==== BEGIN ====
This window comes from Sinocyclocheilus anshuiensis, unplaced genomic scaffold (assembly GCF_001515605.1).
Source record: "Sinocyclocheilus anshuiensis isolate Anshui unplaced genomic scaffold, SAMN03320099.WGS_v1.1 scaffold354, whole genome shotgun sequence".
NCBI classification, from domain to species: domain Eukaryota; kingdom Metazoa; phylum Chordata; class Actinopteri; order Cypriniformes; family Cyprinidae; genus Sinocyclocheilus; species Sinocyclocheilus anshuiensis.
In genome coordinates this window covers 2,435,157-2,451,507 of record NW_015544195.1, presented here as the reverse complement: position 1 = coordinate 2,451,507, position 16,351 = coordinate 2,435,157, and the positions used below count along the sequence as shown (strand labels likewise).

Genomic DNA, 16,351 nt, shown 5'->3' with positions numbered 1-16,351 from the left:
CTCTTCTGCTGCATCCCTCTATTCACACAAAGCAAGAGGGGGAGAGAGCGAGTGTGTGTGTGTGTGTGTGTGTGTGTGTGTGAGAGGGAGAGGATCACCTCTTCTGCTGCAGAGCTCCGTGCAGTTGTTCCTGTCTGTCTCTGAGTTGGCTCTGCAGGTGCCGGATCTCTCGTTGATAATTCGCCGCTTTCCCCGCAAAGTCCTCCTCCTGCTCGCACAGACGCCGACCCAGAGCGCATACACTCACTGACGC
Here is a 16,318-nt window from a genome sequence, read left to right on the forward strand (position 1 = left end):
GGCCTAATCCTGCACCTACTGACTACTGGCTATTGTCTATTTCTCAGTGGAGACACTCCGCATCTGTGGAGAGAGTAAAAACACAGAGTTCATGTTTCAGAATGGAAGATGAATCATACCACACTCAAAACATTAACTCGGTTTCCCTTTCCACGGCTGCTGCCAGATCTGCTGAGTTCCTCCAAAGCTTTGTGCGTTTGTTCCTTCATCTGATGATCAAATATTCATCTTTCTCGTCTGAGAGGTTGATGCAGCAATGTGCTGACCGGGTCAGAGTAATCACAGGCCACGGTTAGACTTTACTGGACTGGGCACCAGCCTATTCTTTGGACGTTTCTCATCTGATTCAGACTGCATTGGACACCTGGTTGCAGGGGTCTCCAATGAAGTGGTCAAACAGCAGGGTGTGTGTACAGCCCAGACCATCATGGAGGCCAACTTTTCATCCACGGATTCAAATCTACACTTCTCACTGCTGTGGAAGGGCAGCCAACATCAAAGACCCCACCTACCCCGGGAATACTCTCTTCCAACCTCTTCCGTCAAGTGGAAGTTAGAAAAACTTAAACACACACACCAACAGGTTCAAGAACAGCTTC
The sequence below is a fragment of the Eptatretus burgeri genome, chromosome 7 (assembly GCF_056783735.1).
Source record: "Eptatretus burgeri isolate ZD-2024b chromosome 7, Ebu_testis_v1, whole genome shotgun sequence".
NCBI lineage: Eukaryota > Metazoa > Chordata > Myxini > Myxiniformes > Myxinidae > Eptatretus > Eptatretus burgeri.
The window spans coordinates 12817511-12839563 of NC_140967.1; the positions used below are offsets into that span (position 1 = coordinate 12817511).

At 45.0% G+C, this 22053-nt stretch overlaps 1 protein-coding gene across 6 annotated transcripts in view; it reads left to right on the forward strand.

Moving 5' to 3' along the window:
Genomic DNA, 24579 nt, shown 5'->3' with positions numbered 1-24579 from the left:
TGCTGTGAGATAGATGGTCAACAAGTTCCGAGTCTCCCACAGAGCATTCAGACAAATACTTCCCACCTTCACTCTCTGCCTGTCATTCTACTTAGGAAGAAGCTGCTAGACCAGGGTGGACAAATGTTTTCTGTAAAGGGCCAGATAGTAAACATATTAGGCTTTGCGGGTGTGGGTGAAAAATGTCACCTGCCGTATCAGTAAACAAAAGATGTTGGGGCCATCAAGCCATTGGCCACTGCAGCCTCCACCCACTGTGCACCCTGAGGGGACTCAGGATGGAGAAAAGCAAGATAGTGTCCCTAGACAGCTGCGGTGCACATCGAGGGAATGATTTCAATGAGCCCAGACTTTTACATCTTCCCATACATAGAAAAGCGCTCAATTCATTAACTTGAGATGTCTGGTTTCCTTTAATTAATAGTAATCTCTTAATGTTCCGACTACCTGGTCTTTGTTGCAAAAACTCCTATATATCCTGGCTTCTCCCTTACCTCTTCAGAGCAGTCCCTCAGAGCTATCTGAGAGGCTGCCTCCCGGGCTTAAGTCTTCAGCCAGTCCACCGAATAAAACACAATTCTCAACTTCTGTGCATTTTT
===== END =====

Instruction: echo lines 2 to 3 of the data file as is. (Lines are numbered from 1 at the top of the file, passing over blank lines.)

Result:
Source record: "Sinocyclocheilus anshuiensis isolate Anshui unplaced genomic scaffold, SAMN03320099.WGS_v1.1 scaffold354, whole genome shotgun sequence".
NCBI classification, from domain to species: domain Eukaryota; kingdom Metazoa; phylum Chordata; class Actinopteri; order Cypriniformes; family Cyprinidae; genus Sinocyclocheilus; species Sinocyclocheilus anshuiensis.